Crews flew in a CH-149 Cormorant military helicopter used in air and sea rescues to locate the two skiers stranded between Shames Mountain and Mount Remo on Sunday, Feb. 10. (Black Press file photo)

Terrace SAR, military coordinate joint late-night backcountry rescue

Two skiers were stranded on a mountain ridge Saturday night

Terrace Search and Rescue coordinated with the Royal Canadian Air Force’s search and rescue squadron, based at Comox on Vancouver Island, to mount a dramatic rescue of two skiers stranded in the Shames Mountain backcountry late Saturday night, Feb. 9.

The skiers left from Shames Mountain earlier that morning to travel through the backcountry to Anderson Cabin. After trekking 20 kilometres over 12 hours, they found themselves stuck on the northeast side of Mount Amsbury, along the Repeater Ridge.

“We had to go along other ridges, and one of them was 500 metres high with an angle of 35 degrees, and it was all ice,” says Félix Cauffopé, one of the two skiers.

“Any little mistakes or bad luck going up that ridge would have sent us down into really steep slopes, into drainages, and that would have been fatal.”

As the sun set and temperatures dropped below -20 C, the skiers’ situation became dire. They were able to radio to a third party, who then called Terrace SAR around 6:30 p.m. for help.

Terrace Search and Rescue vice-president Dave Jephson says the original plan was to send in a crew that would ski on the ridgeline for two to four hours to try and find the two skiers, but the lack of light made it difficult for avalanche technicians to properly assess the risk, and it was too dangerous for SAR technicians to conduct the rescue on foot.

The second option then was to fly in with a local helicopter in the morning, but because the skiers were not prepared to safely spend the night on the mountain in freezing temperatures, Jephson says the situation turned “grave.”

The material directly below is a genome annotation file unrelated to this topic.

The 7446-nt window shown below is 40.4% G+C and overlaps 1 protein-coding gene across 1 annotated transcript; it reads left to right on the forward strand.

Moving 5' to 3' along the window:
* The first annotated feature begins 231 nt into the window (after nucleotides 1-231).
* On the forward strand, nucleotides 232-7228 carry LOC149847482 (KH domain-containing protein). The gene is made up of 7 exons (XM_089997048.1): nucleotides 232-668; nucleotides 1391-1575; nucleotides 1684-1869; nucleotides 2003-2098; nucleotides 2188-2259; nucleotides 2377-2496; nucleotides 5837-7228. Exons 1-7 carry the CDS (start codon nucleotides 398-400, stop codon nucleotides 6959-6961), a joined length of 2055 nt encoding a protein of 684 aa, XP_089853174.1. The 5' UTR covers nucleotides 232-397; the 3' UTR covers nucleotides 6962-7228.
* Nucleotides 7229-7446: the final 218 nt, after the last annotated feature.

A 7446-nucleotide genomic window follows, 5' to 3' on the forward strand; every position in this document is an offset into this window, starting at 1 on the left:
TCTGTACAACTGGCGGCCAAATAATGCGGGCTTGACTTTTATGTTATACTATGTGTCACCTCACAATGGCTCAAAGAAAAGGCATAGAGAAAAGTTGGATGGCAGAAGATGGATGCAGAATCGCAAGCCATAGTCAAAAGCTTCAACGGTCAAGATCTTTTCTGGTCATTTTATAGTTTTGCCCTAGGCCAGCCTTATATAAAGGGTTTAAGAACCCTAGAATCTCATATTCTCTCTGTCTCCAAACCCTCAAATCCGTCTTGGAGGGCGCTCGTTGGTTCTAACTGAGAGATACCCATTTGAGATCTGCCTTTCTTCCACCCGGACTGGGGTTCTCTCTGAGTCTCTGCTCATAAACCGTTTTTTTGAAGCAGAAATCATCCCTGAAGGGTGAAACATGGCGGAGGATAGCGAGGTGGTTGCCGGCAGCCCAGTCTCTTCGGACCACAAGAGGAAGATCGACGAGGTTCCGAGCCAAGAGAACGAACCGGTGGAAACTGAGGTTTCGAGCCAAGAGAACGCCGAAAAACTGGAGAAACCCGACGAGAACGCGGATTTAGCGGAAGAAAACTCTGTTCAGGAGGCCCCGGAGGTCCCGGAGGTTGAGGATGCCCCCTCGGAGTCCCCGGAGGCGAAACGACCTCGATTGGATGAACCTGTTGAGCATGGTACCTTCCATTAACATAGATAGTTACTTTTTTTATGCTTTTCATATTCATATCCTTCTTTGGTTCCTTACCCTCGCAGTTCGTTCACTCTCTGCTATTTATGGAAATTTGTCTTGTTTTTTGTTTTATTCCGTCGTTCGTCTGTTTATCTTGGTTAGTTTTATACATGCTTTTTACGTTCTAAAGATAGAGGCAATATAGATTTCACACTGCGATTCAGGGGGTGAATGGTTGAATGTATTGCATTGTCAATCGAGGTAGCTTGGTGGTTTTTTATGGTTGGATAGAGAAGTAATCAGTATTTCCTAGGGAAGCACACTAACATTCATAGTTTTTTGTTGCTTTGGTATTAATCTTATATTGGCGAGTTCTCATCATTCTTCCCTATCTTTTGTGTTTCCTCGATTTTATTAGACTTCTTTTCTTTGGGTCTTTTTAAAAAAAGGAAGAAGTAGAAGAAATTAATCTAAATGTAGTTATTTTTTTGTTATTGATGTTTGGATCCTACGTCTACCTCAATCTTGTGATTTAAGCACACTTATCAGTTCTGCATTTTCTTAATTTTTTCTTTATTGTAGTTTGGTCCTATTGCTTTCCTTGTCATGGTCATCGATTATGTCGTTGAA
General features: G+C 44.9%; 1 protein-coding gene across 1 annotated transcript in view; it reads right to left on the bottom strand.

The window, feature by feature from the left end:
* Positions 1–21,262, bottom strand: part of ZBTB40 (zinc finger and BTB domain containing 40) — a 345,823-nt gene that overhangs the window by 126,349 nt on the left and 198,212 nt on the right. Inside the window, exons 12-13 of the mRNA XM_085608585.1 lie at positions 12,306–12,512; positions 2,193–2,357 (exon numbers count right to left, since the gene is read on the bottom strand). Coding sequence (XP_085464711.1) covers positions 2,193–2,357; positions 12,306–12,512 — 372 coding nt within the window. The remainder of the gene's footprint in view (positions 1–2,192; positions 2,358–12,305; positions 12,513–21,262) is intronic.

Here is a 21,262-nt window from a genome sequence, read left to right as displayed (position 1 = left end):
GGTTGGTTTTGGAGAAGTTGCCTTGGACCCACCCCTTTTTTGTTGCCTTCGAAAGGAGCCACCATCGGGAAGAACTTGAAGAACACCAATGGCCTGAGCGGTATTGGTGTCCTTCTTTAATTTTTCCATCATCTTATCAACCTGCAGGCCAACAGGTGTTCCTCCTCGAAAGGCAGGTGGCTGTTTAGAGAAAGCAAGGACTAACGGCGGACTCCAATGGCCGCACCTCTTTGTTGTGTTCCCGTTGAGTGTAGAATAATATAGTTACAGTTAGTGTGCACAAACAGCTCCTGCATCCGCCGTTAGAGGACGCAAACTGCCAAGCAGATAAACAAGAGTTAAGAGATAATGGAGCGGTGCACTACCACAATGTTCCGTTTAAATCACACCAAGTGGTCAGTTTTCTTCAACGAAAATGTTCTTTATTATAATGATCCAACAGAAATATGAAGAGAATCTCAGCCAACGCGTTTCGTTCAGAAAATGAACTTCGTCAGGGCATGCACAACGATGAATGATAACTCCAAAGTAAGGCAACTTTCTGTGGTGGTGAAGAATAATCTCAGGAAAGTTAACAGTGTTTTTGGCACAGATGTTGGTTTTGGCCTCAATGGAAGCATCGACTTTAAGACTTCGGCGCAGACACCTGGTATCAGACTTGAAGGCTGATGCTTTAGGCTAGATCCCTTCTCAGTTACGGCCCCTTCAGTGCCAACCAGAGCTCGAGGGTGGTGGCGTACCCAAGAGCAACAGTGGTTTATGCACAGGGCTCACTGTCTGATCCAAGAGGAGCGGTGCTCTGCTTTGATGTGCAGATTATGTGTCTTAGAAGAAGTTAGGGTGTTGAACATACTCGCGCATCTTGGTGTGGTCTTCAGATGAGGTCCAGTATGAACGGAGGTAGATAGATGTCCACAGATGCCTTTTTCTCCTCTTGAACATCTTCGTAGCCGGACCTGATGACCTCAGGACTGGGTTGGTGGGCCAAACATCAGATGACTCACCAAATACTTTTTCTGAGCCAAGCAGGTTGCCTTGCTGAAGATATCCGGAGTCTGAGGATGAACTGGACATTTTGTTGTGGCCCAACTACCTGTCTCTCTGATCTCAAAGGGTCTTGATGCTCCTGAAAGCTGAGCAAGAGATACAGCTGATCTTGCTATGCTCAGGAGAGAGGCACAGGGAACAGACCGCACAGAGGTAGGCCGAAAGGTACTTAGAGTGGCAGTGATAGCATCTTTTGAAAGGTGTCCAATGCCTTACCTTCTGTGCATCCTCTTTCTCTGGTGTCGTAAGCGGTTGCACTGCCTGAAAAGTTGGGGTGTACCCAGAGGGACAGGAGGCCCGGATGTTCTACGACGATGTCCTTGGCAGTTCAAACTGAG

“We feel they made an error in expectations and didn’t have the correct equipment or the knowledge to be on top of the mountain,” he says.

“You need to take enough supplies to survive a night or two out there in case something goes wrong. Here’s a perfect example — they started out on their trip, it ended up being worse conditions than they thought, they got trapped halfway and had nothing to prepare themselves. Always prepare and plan for the worst.”

To keep warm until rescue crews arrived, Cauffopé says they created a shelter underneath a cabin using sleeping bags and blankets to shield themselves from the weather after discovering the front door was blocked.

They also lit a fire, though it was difficult to keep it going with the high winds. Mild hypothermia and frostbite had begun to set in.

READ MORE: SAR extracts injured skier from Onion Lake

A call was made to RCMP, who requested support from Joint Rescue Coordination Centre (JRCC) in Victoria, who then called in search and rescue technicians from the Canadian Forces Base (CFB) in Comox, B.C. Terrace SAR can coordinate with military personnel if a helicopter is needed to assist in a life-threatening, late night rescue.

“There’s no one here locally who can fly at night…[CFB Comox] have night-time navigation aids, and when they leave their base they leave with everything,” says Terrace SAR president Dwayne Sheppard.

READ MORE: Trapped skier saved in late-night backcountry rescue

“They made the judgment call, and we agreed that this could end with loss of life or frostbite.”

A crew of five flew from Comox to Terrace in a CH-149 Cormorant helicopter used for air and sea rescues. Sheppard estimated it took at least two hours for the aircraft to travel from Comox to Terrace.

The two skiers were located just after midnight on Feb. 10. and the pilot was able to successfully land, retrieve the skiers and flew them to the Northwest Regional Airport. BC Ambulance Services transferred them to Mills Memorial Hospital. Both were treated for hypothermia, one for frostbite. The two were released later that morning and are recovering from their experience.

“The conditions were perfect in the sense that there were clear skies, the JRCC crew were not on another mission…it is not their mandate to do this,” Jephson says. “Phenomenal skills of the search and rescue technicians, we’re very fortunate that in B.C. we do have that resource so close to us to assist.”


 


brittany@terracestandard.com

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